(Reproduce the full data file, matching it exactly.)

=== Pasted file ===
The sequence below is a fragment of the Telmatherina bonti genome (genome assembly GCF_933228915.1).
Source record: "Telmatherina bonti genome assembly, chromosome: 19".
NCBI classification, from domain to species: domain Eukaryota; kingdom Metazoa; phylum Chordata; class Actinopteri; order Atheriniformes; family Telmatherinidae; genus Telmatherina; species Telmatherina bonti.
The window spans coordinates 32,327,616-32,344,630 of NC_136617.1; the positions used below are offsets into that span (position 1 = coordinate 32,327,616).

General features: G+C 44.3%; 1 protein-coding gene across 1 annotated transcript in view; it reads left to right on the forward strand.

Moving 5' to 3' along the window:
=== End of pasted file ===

The sequence below is a fragment of the Telmatherina bonti genome (genome assembly GCF_933228915.1).
Source record: "Telmatherina bonti genome assembly, chromosome: 19".
NCBI classification, from domain to species: domain Eukaryota; kingdom Metazoa; phylum Chordata; class Actinopteri; order Atheriniformes; family Telmatherinidae; genus Telmatherina; species Telmatherina bonti.
The window spans coordinates 32,327,616-32,344,630 of NC_136617.1; the positions used below are offsets into that span (position 1 = coordinate 32,327,616).

General features: G+C 44.3%; 1 protein-coding gene across 1 annotated transcript in view; it reads left to right on the forward strand.

Moving 5' to 3' along the window: